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CooperVision to Present Myopia Management Research at BCLA Conference

June 8, 2021

SAN RAMON, Calif. — CooperVision is slated to present research findings from more than 20 investigations at the upcoming British Contact Lens Association Virtual Clinical Conference and Exhibition, which will be held virtually on June 13 and 14.

Among the range of information covering the contact lens industry’s evolution will be new data and insights on understanding children’s acceptance of innovative optical interventions for slowing the progression of myopia.

CooperVision will present three myopia management-related presentations:

Myopia Progression and Slit-Lamp Findings in Children: MiSight 1 day Clinical Trial (Lumb E, et al.) offers additional insights from the oft-cited long-term study of the CooperVision soft contact lenses for slowing the progression of myopia, which are currently worn by children in more than two dozen countries. At the conclusion of year six, both weekend and weekday wearing time had increased to nearly 13 and 14 hours, respectively, compared to the minimum recommendation of 10 hours per day. This suggests that the children happily adapted to MiSight 1 day—an essential element in ensuring compliance.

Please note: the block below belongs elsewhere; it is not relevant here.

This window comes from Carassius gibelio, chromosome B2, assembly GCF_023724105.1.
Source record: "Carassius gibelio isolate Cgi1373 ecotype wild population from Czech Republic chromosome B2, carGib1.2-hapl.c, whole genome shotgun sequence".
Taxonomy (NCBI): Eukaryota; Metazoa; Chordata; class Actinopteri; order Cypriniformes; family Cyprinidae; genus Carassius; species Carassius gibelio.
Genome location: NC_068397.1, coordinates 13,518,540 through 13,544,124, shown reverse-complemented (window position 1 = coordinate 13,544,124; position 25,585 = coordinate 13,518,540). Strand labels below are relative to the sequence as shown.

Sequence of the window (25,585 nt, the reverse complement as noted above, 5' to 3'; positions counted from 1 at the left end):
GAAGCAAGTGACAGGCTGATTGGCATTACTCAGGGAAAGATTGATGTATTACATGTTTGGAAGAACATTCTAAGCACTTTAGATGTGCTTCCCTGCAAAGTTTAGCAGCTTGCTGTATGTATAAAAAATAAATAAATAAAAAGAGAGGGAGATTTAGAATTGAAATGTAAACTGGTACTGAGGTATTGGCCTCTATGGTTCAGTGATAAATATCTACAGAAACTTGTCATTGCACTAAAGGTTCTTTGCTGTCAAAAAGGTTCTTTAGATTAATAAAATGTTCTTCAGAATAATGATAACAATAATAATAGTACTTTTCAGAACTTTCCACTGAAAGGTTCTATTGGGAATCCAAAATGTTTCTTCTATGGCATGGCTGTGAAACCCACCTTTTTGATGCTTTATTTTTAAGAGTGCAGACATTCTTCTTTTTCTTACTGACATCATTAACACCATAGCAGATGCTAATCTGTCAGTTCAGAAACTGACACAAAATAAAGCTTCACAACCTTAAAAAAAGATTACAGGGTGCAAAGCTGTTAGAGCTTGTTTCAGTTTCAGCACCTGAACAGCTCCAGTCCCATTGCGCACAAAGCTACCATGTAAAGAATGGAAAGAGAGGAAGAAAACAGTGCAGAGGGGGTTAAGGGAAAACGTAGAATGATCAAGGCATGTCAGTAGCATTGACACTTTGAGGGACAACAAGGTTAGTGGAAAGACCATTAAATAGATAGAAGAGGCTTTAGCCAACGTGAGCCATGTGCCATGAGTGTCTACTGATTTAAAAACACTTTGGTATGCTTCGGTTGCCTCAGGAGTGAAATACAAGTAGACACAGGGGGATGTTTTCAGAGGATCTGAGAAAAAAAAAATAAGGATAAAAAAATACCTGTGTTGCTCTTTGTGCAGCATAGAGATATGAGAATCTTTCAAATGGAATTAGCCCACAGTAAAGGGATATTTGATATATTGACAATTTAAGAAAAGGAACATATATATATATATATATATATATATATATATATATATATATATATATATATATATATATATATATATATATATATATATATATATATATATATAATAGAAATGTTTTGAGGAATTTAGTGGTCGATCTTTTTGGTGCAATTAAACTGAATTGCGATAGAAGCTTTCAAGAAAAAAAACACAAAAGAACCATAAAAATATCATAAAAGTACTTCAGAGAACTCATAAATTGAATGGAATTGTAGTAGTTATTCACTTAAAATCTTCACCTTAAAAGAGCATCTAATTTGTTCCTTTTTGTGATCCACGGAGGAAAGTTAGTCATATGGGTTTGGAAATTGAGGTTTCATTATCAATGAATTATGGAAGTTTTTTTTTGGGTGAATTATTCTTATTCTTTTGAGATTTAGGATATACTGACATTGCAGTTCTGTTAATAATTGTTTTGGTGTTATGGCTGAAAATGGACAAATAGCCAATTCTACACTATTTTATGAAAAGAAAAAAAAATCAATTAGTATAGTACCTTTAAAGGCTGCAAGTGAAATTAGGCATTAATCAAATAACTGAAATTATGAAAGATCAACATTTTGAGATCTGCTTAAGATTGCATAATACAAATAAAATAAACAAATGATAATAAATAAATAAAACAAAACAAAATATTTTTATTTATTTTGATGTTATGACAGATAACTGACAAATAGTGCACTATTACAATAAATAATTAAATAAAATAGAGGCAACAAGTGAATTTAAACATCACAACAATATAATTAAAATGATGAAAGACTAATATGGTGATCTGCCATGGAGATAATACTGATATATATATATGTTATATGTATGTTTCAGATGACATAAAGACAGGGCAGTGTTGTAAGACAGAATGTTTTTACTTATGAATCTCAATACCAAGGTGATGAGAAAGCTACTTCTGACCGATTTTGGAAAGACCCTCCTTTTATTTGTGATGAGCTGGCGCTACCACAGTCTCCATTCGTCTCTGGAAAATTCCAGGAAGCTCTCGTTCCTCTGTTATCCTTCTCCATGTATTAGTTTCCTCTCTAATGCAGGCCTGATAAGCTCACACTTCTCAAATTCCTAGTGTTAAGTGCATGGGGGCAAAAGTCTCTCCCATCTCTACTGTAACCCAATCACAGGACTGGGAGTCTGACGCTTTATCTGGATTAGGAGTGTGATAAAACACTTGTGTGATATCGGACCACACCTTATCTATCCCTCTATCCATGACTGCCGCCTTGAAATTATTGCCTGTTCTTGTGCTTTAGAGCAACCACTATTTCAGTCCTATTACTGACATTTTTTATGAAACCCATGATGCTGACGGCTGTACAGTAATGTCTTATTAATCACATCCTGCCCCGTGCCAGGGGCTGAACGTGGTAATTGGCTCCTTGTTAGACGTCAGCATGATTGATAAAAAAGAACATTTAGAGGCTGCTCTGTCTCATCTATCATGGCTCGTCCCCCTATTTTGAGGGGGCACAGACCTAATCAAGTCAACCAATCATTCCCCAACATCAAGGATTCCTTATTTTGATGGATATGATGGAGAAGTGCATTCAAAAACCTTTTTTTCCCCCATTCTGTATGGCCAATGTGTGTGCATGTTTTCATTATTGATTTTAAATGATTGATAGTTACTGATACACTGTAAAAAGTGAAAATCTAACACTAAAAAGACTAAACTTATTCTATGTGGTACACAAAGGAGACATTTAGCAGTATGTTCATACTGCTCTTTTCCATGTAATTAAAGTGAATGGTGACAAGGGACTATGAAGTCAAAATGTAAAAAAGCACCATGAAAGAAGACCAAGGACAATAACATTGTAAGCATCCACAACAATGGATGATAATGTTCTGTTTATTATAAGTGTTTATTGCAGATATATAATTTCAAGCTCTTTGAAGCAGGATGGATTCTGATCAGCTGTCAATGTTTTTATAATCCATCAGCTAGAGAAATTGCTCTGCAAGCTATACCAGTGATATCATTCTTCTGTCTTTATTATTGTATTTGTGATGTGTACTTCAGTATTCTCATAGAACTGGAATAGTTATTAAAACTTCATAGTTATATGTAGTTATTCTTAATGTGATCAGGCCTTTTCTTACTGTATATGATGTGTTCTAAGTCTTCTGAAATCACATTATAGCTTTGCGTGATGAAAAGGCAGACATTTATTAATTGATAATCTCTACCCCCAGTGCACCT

Acceptance is also the focus of Wearing Experience with a Novel Myopia Management Spectacle Lens Technology (Rappon J, et al.), which evaluated SightGlass Vision Diffusion Optics Technology with children as young as age six. Superb vision and an excellent wearing experience were demonstrated through year one of the ongoing multi-year study. The unique lenses, which have been shown to reduce myopia progression, displayed high wearing compliance, high-quality distance and near vision (measured objectively and subjectively), and high satisfaction in children liking their appearance and loving their glasses.

Evaluation of Children in the Netherlands Fitted with Custom-Made Ortho-K Contact Lenses (van Hees-Teuben K, et al.) considered the myopia control efficacy observed among children in controlled studies with the real-world practice environment. Three-year tracking of Procornea DreamLite night lenses, which recently earned a CE Mark for slowing the progression of myopia, demonstrated near-stable refraction and axial length growth among 40 children. The evaluation also revealed good subjective acceptance for comfort and handling, vision and happiness with the lenses, supporting that myopic children can readily adapt to treatment.


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